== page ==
CEO of Denmark’s $120 Billion ATP Pension Fund Steps Downby and
Former Citigroup banker started as CEO of ATP in 2013
ATP fund has started recruitment process to find a replacement
Carsten Stendevad is resigning as chief executive officer of ATP, Denmark’s biggest pension fund, in order to move back to the U.S.
The $120 billion fund has started a recruitment process to find a replacement, it said on Friday. The 43-year-old is leaving the fund to move back to the U.S. and be close to his wife’s family, where a “serious” health-related situation has arisen, according to the fund.
“At this point, I have no new job lined up,” Stendevad said by phone. “Contractually I have six month’s notice and so far we haven’t settled on any specific dates. We have the possibility to keep it flexible and have a good, orderly transition. There will be no overlap” with the new CEO. “I’ll take my time to consider my next step,” he said.
The fund says it hopes to find a replacement for Stendevad before the end of the year. The ATP CEO has headed the fund since 2013, replacing Lars Rohde when he moved on to become governor of Denmark’s central bank. Stendevad had previously worked at Citigroup in the U.S.
During his time at ATP, he oversaw a number of changes in the fund’s investment strategy, including altering the shape of its discount curve to take into account historically low interest rates. He also changed the fund’s approach to dissecting risk, so that instead of allocating each investment into one of five risk classes, it now decomposes each investment into four risk factors: inflation, interest rates, equities and a bucket labeled “other.”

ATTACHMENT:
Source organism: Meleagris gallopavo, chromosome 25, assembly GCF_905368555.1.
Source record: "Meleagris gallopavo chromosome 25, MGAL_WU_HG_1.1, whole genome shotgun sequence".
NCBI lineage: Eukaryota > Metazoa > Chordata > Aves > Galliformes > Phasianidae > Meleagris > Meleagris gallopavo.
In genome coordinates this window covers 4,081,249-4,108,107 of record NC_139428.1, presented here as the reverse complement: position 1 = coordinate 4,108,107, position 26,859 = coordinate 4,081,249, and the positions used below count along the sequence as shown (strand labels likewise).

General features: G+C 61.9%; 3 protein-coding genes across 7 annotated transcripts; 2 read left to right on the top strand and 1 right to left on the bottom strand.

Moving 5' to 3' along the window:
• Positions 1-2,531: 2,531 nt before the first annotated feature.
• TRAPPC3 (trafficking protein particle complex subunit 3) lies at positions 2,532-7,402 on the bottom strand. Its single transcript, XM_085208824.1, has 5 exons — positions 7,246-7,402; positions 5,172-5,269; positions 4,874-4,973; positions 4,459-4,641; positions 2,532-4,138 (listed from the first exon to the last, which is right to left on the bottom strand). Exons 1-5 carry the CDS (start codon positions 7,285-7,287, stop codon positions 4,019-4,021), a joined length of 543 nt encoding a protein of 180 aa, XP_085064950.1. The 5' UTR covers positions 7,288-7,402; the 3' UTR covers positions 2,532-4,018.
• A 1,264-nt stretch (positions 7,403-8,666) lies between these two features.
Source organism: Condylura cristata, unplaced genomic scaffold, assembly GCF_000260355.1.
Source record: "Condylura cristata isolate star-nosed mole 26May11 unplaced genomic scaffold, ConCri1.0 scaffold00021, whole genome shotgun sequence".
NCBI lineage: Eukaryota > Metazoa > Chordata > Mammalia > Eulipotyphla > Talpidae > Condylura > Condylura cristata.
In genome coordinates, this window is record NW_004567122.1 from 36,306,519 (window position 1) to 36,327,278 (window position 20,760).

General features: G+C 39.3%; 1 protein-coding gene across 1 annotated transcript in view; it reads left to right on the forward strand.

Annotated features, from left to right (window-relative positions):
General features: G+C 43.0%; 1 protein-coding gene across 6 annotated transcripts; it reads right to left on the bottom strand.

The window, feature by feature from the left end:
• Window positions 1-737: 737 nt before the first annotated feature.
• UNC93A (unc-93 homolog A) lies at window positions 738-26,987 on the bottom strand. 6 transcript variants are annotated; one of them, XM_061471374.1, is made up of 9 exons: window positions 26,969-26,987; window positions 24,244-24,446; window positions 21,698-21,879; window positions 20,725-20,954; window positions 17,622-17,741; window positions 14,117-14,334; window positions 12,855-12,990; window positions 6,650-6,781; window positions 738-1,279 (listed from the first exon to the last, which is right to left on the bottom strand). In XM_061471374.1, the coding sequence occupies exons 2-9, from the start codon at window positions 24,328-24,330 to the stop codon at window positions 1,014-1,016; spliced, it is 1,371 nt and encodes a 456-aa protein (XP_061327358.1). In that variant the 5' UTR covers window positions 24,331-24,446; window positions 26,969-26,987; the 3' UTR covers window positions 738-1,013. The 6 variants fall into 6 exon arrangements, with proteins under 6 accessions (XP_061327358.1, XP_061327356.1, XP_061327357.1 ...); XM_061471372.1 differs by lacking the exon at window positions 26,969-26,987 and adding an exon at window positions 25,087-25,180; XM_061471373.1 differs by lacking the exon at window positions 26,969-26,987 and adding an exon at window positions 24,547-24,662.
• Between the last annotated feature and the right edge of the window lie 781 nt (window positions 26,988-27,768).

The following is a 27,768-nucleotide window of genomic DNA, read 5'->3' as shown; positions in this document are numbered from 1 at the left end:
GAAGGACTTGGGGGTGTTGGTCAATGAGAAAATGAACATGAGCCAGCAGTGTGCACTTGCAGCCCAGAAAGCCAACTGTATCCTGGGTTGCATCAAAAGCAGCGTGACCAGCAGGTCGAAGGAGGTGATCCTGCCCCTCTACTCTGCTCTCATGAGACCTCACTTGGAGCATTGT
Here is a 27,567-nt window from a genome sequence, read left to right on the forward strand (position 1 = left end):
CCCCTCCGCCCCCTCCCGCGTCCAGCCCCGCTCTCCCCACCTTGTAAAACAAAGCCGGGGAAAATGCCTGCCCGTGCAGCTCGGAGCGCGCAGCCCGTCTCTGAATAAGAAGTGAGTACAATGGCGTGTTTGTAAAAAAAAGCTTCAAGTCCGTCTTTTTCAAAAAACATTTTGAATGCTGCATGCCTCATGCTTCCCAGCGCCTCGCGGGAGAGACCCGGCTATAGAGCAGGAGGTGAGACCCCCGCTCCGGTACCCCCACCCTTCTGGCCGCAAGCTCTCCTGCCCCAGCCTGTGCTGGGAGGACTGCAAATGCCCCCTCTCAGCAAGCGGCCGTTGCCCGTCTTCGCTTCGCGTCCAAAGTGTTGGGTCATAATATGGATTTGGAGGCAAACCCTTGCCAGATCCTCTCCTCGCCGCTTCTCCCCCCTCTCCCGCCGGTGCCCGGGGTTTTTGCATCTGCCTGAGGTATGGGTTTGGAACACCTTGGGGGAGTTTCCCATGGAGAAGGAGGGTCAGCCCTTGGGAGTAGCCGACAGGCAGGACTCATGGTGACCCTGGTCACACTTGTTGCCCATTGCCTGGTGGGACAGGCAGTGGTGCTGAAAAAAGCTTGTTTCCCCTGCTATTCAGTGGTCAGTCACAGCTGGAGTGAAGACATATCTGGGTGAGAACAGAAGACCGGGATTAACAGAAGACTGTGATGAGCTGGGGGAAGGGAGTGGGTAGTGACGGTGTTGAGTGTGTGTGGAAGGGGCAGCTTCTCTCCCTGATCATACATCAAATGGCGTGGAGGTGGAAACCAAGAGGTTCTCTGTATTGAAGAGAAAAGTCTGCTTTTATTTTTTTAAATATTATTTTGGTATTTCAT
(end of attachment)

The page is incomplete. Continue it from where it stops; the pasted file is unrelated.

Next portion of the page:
“I was fortunate enough to have time to execute the plans I had, including adjusting our guaranteed investment product, the entire restructuring of our investment strategy, building out investment competencies and expanding the administration business,” Stendevad said.
ATP, which had total assets of 800 billion kroner ($120 billion), reported a net loss for the first half of 4.29 billion kroner, after setting aside almost 10 billion kroner for longer life expectancy. In its investment portfolio, the fund returned 6.85 billion kroner, or 6.7 percent, compared with 11.47 billion kroner a year earlier. It lost 3.48 billion kroner on long-term hedges against inflation increases, and 893 million kroner on a category it defines as other exposure to inflation. It made 3.94 billion kroner on bonds and 3.56 billion kroner on private equity.
Over the past three years, ATP’s investment return has averaged 14.3 percent, compared with a target of 9 percent. “I’m very pleased with that,” given that the fund was restructuring its investment strategy at the same time, Stendevad said.